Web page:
HR Diagram

      Stars can be very different from the Sun. Taking into account only their surface properties we can put them in a diagram which is called the Hertzsprung-Russell diagram or HR diagram.


On the ordinate axis, the absolute brightness of the star is indicated while the other axis shows the colour or the surface temperature. The Sun is inside a diagonal region which represents the so-called main sequence where 80 % of the stars can be found. Theoretical evolutionary tracks computed for different values of the mass are represented on this diagram. As for the Sun, many unknowns undermine our knowledge of the internal structure of these stars. Fortunately, a large number of these stars are variable. They show slight variations in brightness in the course of time.

HR diagram with variable stars

      This is another HR diagram with the location of variable stars. In fact, most stars do belong to a class of variable stars.


Large amplitude oscillations can be detected from the ground while small ones require space observations. This is where asteroseismology enter the game. Finding the eigenfrequencies of stars different from the Sun will be like seeing through all of them and finding what neither theory nor classical observations have never been able to show.

Overshooting in a Scuti star

      Just to illustrate this point, here is an example with a Scuti star similar to what will be observed with the COROT experiment.


This is an HR diagram again with the observational box of GX Pegasi. Here are three theoretical evolutionary tracks for a star of 2 M computed with different assumptions for the extent of the convective core, indicated here by the value of a convection parameter . Of course, the distribution of hydrogen is different in each of these cases as you can see here, the steep gradient being located at the limit of the convective core.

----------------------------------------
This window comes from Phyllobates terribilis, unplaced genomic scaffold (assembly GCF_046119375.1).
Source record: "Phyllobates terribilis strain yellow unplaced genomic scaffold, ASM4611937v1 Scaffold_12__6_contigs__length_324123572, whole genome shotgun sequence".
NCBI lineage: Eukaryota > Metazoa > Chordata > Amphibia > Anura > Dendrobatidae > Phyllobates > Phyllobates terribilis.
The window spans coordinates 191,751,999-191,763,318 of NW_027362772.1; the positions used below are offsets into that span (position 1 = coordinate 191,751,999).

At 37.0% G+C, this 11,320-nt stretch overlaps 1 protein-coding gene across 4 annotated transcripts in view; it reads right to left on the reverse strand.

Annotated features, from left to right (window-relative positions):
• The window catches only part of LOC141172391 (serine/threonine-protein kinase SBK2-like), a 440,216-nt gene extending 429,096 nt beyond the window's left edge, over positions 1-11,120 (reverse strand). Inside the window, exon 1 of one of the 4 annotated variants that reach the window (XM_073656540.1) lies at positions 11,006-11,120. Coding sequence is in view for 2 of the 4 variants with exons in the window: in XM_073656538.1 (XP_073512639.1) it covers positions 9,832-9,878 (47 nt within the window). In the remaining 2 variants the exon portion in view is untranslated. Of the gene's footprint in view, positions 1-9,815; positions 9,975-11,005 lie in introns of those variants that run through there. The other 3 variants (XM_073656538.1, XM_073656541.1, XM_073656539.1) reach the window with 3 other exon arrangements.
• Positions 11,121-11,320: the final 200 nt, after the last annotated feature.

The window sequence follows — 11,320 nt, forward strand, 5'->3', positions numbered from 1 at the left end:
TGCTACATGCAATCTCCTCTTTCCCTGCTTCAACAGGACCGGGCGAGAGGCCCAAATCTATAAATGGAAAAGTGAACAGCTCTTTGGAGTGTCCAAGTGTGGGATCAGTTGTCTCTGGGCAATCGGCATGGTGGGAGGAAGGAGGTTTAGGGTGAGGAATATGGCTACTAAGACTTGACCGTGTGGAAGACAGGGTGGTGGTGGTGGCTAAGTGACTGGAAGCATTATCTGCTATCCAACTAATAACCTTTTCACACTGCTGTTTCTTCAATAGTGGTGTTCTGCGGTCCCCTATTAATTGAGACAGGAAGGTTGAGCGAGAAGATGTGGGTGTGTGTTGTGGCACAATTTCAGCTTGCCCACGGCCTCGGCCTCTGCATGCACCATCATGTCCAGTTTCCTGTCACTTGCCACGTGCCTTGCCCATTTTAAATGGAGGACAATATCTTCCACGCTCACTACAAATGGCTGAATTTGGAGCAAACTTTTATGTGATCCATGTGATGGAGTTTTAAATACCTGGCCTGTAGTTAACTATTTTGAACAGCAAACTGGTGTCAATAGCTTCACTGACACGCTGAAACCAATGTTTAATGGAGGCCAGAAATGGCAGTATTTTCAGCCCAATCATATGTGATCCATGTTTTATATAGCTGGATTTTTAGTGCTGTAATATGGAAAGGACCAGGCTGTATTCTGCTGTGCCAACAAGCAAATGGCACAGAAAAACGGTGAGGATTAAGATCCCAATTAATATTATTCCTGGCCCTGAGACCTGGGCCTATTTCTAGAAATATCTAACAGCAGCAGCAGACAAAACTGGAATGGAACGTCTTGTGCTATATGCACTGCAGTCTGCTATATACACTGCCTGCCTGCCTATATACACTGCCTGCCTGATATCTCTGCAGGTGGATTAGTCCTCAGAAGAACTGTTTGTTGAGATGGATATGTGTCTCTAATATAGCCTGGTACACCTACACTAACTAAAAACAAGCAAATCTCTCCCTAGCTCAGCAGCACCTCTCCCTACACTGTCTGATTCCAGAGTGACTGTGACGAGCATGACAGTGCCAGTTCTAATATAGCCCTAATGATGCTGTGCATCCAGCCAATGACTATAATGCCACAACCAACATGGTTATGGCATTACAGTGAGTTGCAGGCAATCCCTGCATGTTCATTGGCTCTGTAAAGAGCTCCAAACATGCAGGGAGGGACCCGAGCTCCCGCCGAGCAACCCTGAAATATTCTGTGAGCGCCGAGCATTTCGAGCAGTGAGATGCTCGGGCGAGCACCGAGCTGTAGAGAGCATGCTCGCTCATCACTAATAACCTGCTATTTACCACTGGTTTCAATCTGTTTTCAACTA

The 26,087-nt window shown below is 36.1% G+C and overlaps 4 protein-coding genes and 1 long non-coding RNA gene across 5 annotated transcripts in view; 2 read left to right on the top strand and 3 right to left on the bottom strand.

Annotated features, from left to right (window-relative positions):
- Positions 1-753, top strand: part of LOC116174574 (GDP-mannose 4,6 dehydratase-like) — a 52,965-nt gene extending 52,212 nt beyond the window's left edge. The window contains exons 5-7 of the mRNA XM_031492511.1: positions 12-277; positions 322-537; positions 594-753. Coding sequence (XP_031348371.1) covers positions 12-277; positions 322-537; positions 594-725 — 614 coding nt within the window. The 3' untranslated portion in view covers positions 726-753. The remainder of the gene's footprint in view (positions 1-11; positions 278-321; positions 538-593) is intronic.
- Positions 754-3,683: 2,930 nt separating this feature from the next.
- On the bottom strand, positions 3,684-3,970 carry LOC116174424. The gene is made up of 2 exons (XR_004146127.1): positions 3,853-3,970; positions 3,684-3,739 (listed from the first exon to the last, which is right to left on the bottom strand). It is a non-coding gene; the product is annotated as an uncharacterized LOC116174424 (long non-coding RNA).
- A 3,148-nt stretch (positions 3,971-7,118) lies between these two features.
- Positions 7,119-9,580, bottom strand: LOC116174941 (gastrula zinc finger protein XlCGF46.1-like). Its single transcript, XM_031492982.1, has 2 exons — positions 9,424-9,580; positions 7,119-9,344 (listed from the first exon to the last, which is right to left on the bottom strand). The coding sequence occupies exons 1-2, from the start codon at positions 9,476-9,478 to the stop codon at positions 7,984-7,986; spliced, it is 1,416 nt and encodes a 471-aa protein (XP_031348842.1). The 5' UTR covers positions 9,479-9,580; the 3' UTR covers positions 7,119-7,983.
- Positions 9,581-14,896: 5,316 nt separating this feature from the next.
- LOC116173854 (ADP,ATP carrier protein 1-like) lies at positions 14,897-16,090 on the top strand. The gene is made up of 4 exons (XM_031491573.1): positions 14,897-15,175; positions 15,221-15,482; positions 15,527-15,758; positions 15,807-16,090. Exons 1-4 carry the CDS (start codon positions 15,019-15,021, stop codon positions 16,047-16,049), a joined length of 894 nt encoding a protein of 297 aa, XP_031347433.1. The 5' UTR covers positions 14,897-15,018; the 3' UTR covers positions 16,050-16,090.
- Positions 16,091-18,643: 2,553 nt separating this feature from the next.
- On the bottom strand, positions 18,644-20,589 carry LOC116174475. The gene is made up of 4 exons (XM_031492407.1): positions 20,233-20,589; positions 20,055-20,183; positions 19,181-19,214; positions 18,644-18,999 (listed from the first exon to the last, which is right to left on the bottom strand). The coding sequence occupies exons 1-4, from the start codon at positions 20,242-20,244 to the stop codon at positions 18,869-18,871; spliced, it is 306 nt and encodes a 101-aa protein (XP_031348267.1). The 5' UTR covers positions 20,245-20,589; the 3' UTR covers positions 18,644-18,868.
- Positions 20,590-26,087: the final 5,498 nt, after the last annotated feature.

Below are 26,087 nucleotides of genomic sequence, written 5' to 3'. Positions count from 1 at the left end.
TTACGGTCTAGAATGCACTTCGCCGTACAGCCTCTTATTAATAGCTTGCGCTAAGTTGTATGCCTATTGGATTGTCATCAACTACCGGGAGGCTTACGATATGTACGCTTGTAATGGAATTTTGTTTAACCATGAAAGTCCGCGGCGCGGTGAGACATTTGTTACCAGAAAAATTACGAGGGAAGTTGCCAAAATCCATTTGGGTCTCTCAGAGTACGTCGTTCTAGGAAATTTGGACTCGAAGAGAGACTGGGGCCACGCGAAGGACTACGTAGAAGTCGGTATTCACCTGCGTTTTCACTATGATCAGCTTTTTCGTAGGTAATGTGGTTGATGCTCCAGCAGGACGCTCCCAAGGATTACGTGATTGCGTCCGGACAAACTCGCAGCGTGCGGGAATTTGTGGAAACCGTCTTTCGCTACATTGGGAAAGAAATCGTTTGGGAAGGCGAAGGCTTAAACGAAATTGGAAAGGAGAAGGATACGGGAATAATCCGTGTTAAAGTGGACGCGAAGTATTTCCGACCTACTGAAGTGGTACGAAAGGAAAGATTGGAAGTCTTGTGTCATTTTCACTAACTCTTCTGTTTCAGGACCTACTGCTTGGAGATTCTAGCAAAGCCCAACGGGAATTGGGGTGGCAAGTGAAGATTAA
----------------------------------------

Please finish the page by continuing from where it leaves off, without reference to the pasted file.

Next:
Now what is the best model ? From the HR diagram it is really impossible to say. Each track passes through the box and is as good as the others.

      Now if we turn towards asteroseismology and compute the oscillation modes, here is what we get. The frequencies are indicated there as a function of the surface temperature.


Changes in the distribution of modes occur at different values of the surface temperature according to the assumption adopted for the extent of the convective core. For the black track, changes start to occur here while for the blue one they occur at a much lower surface temperature. If COROT gives us the disribution of modes, it will clearly be possible to discriminate between these models, which means that we will be able to see where the limit of the convective core is really located.

Acknowledgements

      We would like to acknowledge support from an SSTC/PRODEX contract.



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Web Pages:  Sandrine Sohy
Last modification: 20 janvier 2009.